It’s common for most social media users to only share the positive moments of their lives. And in reality, it is hard for a teenager to understand that what goes on when the camera is off is different from when the cameras are rolling. They may be hard on themselves when they fail since they don’t find anyone to relate with online.
They could also compare themselves with fellow age mates who seem to be doing better than them without necessarily understanding what most people are going through. All this affects the ability to handle failure, making young people think that they are the only ones struggling.
Exposes to Misinformation and Fake News
The internet is never short of malicious people who spread fake news to cause harm or tension. Content creators also tend to be impulsive in sharing news on social media. Unfortunately, teenagers may lack the capacity to differentiate real news from fake news. This results in scenarios where youngsters believe fake news and spread this misinformation to the masses. This misinformation, in turn, might be easily trusted by older generations who aren’t tech-savvy, further multiplying the spread of fake news.
Promotes Anti-Social Behavior
While social media connects people worldwide, it has also resulted in users overlooking the individuals around them. Most teenagers despise authority and may avoid talking to their parents or relatives. The online world has further enabled this, allowing teens to distract themselves from family, social functions, and even friends. Social media feuds with real-life friends are common, too, and may result in alienation.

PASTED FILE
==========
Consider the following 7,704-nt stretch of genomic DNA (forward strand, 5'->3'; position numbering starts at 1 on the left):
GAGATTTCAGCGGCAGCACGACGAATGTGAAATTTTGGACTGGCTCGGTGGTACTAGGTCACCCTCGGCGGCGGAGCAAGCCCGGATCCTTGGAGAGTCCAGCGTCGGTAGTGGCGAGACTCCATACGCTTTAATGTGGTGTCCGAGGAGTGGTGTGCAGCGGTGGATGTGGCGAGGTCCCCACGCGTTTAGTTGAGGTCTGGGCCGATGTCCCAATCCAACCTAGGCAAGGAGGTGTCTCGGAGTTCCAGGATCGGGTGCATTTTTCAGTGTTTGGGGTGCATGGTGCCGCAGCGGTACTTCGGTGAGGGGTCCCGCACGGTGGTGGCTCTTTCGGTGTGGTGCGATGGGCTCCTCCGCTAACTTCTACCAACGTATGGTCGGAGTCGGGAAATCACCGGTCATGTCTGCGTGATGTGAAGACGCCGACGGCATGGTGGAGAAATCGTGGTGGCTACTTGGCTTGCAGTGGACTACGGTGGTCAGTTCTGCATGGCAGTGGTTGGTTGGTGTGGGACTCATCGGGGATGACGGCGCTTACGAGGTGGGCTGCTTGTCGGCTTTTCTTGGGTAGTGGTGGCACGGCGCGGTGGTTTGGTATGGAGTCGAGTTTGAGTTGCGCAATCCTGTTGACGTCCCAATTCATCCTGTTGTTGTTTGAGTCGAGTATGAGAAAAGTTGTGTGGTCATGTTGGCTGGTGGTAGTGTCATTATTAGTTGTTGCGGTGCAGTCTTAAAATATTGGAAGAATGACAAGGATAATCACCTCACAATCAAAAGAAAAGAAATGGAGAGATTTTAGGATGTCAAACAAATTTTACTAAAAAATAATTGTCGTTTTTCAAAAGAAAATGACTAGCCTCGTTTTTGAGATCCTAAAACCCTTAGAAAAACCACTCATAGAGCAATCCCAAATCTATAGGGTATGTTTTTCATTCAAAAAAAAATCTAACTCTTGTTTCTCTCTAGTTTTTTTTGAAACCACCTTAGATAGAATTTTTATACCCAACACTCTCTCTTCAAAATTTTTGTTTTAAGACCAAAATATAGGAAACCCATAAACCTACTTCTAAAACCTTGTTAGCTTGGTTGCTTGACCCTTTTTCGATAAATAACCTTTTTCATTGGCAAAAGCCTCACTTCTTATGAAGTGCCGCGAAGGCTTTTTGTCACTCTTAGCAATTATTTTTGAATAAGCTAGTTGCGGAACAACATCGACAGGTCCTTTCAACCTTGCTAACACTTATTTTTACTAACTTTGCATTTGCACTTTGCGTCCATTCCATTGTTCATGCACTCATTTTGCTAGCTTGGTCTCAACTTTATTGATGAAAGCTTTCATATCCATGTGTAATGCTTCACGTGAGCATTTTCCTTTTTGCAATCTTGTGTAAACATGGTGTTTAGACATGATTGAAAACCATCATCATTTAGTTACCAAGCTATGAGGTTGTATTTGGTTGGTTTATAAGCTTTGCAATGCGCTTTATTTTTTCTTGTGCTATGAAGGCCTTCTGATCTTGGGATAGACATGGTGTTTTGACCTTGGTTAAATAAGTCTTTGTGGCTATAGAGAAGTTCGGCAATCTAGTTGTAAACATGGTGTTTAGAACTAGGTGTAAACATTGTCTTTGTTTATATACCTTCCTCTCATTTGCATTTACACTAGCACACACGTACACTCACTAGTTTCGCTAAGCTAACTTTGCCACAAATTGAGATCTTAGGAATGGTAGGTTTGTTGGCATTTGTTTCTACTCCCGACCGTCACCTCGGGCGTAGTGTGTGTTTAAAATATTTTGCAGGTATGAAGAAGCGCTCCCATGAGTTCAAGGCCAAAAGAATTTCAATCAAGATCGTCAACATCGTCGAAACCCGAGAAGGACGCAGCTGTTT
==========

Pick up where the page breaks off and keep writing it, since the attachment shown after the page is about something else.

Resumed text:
Bullying on social media is quite common. Most of the time, the bully will hide behind an anonymous account and could even be someone from the circle in the real world. This experience hits teenagers so hard that they may be unable to handle it emotionally. It also affects their mental health and could result in depression and anxiety. Their performance at school and social life are also at risk. Worse yet, they may be embarrassed to share this with their families and only suffer in silence.
Threatens Physical Safety
The online world has made us let our guard down on privacy. Posting personal information such as location, address, phone number, and other details makes teens a target for anyone with malicious intent. Geo-tagging features also expose young people’s real-time location to the public. Stalkers could easily use this information to find a teen and harm them.
Stimulates Social Media Addiction
Social media addiction is one of the biggest concerns in modern society. Unfortunately, teens are incapable of controlling their screen time. This weakness results in them neglecting their obligations and hobbies in real life. It also disrupts their sleep patterns. Additionally, it makes them inactive, which could result in unhealthy weight gain and other health issues.
Social media can be harmful to teenagers if used unsupervised. It could result in mental health issues, cyberbullying, social media addiction, physical security concerns, sexual promiscuity, negative self-image, peer pressure, anti-social behavior, and exposure to misinformation.
Parents and guardians need to maintain a healthy relationship with their teens so that it’s easy for them to open up when the time comes. Key pointers include when they spend more time on their phones than usual and forgo their hobbies and interests.